When pupils in Columbia County head back to school today, some changes will be obvious. Others won’t.
Because the school system switched high schools to a seven-period day, those students will attend one more class per day than last year.
“Students were very limited in what they could take as far as electives,” Superintendent Dr. Sandra Carraway said. “So adding a seven-period day allows students more flexibility.”
Students will have the opportunity to enroll in more academic classes, a wider variety of electives or make up extra credits.
“It will help them stay on track to graduate in four years,” Carraway said, adding that the shift to seven periods also allows students to earn four extra credits during their high school careers. “We feel like it’s a great opportunity for all our students.”
Evans High School Principal Don Brigdon said his students aren’t necessarily thrilled to be taking an extra class, but they are excited to have more choices.
“I think it’s going to be great for our kids,” Brigdon said. “It gives them another opportunity, an opportunity to catch up or expand their selections.”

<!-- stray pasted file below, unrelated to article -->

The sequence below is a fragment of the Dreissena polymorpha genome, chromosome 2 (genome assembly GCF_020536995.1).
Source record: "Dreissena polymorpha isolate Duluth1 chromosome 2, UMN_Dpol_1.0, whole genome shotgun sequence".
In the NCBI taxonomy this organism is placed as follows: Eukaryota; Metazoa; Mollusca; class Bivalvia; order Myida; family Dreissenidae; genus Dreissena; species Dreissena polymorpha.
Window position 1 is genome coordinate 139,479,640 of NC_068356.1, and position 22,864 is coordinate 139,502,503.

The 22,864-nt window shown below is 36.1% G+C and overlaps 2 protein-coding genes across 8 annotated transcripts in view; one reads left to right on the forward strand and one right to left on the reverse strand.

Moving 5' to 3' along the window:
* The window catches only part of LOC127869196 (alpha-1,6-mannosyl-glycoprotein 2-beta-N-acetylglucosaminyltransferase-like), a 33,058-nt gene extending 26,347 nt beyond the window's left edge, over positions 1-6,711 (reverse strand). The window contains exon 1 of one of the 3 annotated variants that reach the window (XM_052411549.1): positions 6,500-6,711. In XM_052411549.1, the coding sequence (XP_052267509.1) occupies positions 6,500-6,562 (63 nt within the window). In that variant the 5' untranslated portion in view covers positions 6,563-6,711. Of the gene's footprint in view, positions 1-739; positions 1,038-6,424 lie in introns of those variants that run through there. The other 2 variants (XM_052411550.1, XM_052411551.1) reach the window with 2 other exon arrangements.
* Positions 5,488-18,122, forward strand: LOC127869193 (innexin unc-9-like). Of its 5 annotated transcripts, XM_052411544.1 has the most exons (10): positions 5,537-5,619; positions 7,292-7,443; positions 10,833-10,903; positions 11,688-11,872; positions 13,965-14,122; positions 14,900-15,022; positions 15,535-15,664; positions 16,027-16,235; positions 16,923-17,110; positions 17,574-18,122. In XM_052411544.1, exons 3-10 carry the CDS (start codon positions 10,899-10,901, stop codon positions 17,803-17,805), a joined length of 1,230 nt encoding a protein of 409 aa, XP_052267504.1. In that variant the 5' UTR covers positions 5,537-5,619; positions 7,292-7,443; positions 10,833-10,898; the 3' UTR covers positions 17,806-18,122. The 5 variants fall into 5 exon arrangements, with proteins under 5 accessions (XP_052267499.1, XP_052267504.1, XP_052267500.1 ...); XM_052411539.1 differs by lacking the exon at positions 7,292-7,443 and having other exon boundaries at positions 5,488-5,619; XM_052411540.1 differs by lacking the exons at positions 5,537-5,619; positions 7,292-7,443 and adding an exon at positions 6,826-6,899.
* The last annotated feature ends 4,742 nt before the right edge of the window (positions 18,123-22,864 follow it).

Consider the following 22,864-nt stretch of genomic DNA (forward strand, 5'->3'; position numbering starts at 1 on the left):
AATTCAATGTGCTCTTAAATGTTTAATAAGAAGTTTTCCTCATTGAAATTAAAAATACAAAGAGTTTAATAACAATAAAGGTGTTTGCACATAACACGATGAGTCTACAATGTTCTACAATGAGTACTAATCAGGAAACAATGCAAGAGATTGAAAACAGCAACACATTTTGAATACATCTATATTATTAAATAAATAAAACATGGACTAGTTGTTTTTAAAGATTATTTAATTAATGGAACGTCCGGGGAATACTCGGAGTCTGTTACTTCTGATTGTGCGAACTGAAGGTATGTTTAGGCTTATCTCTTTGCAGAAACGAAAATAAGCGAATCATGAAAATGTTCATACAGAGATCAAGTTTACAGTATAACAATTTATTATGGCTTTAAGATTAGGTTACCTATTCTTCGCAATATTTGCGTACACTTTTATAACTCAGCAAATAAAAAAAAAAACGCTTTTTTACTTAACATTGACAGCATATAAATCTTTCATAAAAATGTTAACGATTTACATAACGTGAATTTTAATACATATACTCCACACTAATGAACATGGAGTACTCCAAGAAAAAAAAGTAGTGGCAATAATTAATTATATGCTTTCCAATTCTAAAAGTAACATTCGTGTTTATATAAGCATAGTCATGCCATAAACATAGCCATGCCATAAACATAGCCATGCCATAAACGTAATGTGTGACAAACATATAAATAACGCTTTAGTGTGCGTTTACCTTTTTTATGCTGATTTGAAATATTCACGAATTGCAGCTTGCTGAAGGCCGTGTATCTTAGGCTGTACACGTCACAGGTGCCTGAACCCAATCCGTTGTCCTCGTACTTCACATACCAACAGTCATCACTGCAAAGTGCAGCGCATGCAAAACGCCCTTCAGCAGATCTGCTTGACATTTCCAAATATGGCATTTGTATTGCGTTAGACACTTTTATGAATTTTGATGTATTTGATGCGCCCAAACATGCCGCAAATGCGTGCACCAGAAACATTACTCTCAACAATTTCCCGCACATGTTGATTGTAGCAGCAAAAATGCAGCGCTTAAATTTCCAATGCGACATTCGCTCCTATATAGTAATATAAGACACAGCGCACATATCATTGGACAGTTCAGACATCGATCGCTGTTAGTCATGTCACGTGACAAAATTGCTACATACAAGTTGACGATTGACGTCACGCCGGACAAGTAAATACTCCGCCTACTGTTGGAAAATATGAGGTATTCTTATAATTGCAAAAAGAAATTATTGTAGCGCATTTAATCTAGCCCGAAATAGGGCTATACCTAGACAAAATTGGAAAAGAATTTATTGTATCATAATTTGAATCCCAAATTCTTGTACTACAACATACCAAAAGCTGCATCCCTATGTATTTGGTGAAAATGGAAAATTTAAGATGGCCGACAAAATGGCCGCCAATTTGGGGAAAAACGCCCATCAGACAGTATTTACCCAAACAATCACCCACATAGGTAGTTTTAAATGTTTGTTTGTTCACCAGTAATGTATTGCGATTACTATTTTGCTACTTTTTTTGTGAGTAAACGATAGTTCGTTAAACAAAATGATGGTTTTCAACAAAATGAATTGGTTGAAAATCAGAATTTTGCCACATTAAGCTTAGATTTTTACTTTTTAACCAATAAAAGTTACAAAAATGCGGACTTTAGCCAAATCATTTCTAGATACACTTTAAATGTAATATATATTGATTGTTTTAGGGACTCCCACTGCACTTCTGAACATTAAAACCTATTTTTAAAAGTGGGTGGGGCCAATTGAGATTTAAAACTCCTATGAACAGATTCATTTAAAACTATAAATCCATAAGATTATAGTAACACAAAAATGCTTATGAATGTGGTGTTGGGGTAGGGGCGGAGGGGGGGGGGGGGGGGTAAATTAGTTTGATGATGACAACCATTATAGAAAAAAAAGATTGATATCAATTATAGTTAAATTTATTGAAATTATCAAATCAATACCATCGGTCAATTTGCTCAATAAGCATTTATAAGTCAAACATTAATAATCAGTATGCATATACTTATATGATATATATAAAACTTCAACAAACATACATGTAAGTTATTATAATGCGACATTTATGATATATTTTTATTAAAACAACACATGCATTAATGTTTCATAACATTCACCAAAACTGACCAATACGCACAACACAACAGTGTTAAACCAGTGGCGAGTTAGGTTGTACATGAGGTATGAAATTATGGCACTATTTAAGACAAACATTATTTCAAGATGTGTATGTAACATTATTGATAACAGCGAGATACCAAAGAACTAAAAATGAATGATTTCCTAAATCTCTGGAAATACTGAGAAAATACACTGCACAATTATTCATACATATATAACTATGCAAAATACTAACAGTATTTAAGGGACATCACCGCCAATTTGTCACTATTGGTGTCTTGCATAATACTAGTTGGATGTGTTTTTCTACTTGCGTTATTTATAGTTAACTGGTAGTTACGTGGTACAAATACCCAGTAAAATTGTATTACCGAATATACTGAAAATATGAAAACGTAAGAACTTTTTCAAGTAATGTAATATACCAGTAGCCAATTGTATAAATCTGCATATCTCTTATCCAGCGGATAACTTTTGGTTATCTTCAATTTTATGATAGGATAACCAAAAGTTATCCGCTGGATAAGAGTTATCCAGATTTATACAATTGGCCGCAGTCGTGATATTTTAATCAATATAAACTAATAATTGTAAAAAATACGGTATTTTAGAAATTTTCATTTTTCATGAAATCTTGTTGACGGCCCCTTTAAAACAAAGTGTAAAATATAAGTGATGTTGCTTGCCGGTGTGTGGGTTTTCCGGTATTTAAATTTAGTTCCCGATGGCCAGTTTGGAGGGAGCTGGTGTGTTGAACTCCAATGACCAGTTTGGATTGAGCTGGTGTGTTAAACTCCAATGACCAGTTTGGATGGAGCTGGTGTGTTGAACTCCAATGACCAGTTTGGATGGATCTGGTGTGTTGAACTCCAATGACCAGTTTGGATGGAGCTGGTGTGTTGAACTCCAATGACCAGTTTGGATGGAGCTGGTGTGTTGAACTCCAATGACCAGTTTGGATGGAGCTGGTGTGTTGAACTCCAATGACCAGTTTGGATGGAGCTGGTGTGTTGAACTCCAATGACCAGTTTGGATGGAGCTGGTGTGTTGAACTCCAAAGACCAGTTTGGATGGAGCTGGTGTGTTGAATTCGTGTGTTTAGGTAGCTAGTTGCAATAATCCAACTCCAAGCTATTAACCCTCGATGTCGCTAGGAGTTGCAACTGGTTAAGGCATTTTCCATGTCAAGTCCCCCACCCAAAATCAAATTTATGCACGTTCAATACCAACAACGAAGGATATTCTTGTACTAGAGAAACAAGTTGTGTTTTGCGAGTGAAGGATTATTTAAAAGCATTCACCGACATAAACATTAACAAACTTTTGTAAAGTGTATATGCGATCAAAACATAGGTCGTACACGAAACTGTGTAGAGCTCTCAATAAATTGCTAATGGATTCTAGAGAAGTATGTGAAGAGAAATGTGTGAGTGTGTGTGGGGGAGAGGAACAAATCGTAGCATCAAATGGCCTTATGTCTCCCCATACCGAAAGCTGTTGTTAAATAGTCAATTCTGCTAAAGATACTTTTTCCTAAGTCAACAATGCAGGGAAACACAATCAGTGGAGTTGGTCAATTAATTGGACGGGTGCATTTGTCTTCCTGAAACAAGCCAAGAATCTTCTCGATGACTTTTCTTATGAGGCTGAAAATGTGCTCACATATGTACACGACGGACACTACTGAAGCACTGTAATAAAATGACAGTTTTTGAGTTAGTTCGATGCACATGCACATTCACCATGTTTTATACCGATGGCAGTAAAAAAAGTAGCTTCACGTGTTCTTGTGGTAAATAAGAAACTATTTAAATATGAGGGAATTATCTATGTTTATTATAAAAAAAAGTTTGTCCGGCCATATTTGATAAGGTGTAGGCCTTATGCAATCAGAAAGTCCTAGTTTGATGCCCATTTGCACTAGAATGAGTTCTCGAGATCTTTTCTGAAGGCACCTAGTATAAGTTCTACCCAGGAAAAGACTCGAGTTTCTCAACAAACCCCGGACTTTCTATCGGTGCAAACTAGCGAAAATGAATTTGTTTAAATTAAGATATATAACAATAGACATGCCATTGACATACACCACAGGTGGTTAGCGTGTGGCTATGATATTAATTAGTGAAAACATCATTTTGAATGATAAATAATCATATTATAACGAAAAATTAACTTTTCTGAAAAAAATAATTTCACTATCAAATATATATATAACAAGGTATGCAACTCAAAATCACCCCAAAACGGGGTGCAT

The switch to seven periods also required an adjustment to the school day itself – it will start earlier and end a few minutes later.
The period shift was a factor in the hiring of so many new teachers for the 2014-15 school year.
As high school teachers are taking on an added class, 17 new teaching positions are lightening the load by reducing class sizes to at or below state mandates in core and foreign language classes.
Brigdon said the additional teachers are making it easier for everyone by reducing the teacher-to-student ratio.
Several years ago, the school board was forced to increase class sizes to make up for declining revenues, member Mike Sleeper said.
“One of the only ways we could deal with that was to increase class sizes,” he said.
“We all committed that when the money started coming back (we’d reduce them). It’s a step in the right direction. We’re not back where we were. This is a great start.”
Overall, the school system hired about 200 new teachers – 85 were to fill newly created positions. Carraway said the system is using more than 60 of those new teachers to reduce class size in first, fourth and fifth grades in elementary schools and one grade level in middle schools.
Class sizes are falling even as the school system is seeing rapid growth.
Carraway said she anticipates school to start with nearly 25,000 pupils – more than 400 more than last year.
The first few days of school will show whether any more new hires are needed.
“The enrollment is always going to be going up,” Sleeper said. “Every year we are growing between 400 and 500 students. It’s basically a small school in terms of population (growth) each year.”